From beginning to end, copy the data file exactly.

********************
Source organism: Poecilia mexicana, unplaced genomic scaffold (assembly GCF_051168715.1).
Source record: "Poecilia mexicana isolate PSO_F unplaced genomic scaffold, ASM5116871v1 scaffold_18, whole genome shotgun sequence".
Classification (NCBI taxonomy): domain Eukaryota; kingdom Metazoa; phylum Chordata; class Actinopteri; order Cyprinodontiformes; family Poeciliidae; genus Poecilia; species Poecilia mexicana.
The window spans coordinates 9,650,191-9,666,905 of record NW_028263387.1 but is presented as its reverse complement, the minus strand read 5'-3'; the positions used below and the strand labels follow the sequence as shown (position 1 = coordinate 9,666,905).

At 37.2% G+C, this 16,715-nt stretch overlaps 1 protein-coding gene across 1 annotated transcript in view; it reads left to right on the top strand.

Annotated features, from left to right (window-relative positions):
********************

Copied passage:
Source organism: Poecilia mexicana, unplaced genomic scaffold (assembly GCF_051168715.1).
Source record: "Poecilia mexicana isolate PSO_F unplaced genomic scaffold, ASM5116871v1 scaffold_18, whole genome shotgun sequence".
Classification (NCBI taxonomy): domain Eukaryota; kingdom Metazoa; phylum Chordata; class Actinopteri; order Cyprinodontiformes; family Poeciliidae; genus Poecilia; species Poecilia mexicana.
The window spans coordinates 9,650,191-9,666,905 of record NW_028263387.1 but is presented as its reverse complement, the minus strand read 5'-3'; the positions used below and the strand labels follow the sequence as shown (position 1 = coordinate 9,666,905).

At 37.2% G+C, this 16,715-nt stretch overlaps 1 protein-coding gene across 1 annotated transcript in view; it reads left to right on the top strand.

Annotated features, from left to right (window-relative positions):